Collision Regulations (COLREGS)

Updated 11 Oct 2019

Ship Radar

From a safety perspective, navigating a ship is as much about avoiding hazards as it is about getting from A to B. To achieve this requires knowledge of physical hazards such as rocks, sandbanks, wrecks, exclusion zones and the like which will need to be avoided during the voyage; weather and tidal conditions likely to be encountered and the actions of other ships.

Knowledge of physical hazards comes from proper interpretation of navigational charts and notices to mariners, tidal and weather conditions and some other transient events will be advised by way of tide tables, weather reports and Maritime Safety Information broadcasts, some of which are part of GMDSS and some of which may be subscriber services by commercial organisations. Being aware of other ships is a combination of using the senses of sight and sound to see and hear other vessels and using equipment such as radar and AIS. Radar and Sonar are also used to detect objects other than ships above and below the water.

Collision Regulations

When underway, ships are obliged to follow a set of rules that are formalised in the Convention on the International Regulations for Preventing Collisions at Sea, 1972, which became effective on 15 July 1977. The rules (commonly called 72 COLREGs) are part of the Convention, and vessels flying the flags of states ratifying the treaty are bound by the rules.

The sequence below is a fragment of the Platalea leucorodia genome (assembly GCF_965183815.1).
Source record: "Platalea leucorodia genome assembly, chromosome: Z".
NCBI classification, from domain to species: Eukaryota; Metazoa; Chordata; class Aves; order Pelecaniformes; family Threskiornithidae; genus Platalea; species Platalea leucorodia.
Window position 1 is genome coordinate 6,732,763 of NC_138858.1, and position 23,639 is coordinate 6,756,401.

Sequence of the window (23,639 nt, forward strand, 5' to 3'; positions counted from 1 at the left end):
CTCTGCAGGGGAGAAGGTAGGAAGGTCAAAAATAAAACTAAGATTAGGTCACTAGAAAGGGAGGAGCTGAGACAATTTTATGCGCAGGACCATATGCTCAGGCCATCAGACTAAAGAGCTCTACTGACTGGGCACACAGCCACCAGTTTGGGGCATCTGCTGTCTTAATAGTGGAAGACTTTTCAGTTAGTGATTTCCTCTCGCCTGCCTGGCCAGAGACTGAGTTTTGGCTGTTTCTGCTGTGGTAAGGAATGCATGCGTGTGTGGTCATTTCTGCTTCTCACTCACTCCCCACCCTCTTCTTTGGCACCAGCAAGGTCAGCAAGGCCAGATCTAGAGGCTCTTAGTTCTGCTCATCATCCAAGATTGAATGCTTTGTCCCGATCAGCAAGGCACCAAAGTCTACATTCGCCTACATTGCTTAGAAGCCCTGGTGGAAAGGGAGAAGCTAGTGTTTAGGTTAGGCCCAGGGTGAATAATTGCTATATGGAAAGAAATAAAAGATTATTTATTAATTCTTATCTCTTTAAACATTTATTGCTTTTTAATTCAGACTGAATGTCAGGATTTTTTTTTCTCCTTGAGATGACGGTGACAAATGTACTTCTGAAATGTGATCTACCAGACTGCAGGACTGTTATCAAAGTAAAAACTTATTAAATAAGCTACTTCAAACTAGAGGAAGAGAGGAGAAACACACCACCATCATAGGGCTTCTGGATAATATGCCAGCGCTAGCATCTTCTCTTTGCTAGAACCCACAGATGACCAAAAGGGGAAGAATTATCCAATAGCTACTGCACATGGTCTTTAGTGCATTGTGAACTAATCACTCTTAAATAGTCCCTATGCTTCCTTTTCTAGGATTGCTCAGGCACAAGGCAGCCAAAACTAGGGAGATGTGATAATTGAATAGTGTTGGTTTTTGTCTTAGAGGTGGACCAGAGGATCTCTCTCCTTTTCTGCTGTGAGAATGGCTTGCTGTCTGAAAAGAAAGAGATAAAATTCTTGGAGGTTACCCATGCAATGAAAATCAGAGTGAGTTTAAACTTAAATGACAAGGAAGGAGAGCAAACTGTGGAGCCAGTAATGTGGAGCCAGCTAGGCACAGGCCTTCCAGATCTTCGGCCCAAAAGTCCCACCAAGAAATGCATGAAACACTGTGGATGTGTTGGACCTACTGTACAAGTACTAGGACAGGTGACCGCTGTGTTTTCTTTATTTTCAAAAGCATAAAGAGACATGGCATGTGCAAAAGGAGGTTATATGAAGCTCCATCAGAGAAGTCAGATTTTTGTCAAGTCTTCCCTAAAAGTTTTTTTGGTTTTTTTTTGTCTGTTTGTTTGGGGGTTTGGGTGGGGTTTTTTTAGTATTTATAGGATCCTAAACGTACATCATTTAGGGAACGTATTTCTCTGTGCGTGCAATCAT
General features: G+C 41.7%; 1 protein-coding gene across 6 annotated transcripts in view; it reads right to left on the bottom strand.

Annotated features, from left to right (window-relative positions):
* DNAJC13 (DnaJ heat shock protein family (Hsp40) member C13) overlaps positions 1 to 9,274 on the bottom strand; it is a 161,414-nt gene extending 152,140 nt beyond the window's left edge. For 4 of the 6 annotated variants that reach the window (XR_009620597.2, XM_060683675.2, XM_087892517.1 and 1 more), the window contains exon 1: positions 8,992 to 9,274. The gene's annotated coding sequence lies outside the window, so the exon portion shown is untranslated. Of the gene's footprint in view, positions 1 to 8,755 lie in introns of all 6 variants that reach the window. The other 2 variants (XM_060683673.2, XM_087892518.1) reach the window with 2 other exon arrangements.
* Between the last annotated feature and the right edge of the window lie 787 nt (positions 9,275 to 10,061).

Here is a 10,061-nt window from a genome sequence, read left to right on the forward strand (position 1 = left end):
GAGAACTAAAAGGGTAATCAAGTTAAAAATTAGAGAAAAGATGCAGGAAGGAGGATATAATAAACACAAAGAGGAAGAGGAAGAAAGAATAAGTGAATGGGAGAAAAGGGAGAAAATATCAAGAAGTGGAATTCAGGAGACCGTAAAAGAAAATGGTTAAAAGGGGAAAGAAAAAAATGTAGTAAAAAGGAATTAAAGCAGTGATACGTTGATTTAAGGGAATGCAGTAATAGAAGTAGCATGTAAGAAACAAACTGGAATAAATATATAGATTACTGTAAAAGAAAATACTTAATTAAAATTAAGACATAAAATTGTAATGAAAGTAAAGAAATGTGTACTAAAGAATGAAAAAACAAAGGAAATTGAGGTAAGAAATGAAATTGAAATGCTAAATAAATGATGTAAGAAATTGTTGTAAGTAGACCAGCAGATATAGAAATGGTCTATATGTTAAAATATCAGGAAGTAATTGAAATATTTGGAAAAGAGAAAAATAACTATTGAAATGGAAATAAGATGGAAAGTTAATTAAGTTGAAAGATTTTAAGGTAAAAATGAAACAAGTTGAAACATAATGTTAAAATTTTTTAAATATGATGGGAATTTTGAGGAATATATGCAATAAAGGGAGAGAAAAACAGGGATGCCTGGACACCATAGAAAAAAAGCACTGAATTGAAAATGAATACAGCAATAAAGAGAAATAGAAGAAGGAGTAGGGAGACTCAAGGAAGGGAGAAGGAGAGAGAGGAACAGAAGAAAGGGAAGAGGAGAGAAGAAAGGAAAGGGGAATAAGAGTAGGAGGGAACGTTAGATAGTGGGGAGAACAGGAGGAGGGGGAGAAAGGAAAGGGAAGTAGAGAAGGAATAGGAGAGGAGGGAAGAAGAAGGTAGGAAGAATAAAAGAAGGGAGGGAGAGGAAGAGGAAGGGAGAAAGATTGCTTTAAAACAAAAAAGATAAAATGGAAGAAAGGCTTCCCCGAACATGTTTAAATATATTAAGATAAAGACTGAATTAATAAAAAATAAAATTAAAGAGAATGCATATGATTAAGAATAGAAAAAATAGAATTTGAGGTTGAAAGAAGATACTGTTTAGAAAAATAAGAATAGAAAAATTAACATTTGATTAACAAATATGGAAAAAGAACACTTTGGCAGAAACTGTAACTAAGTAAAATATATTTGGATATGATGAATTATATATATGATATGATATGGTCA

The regulations are notable in themselves given that they have their roots in the 19th century and represent a much older international co-operation on maritime matters than SOLAS or the IMO although they now come under the umbrella of both.

Initially devised in the age of sail when collisions between vessels most often resulted from the variability of the wind and the inability of ships to change course rapidly, the ‘rules of the road’ have been revised over time taking account of technology advances and the advent of powered vessels.

In November 1981, IMO’s Assembly adopted 55 amendments to the 72 COLREGs which became effective on 1 June 1983. The IMO also adopted nine more amendments that became effective on 19 November 1989 and subsequent amendments at different dates since. The rules were consolidated in 2003 but further minor amendments have been made that are circulated as supplements.

The COLREGs include 41 rules divided into six sections: Part A - General; Part B - Steering and Sailing; Part C - Lights and Shapes; Part D - Sound and Light signals; Part E - Exemptions; and Part F - Verification of compliance with the provisions of the Convention. There are also four Annexes containing technical requirements concerning lights and shapes and their positioning; sound signalling appliances; additional signals for fishing vessels when operating in close proximity, and international distress signals.

Although STCW requires navigators to be fully conversant with COLREGs, a failing in this respect is frequently mentioned in official marine accident investigations. The possible advent of autonomous ships and how they will be able to respond as COLREGs demands is an issue that is currently on the agenda of the IMO’s MSC committee.

While COLREGs sets the accepted international requirements, port states and other local authorities can permit deviations from them although these must be notified by way of Notices to Mariners.

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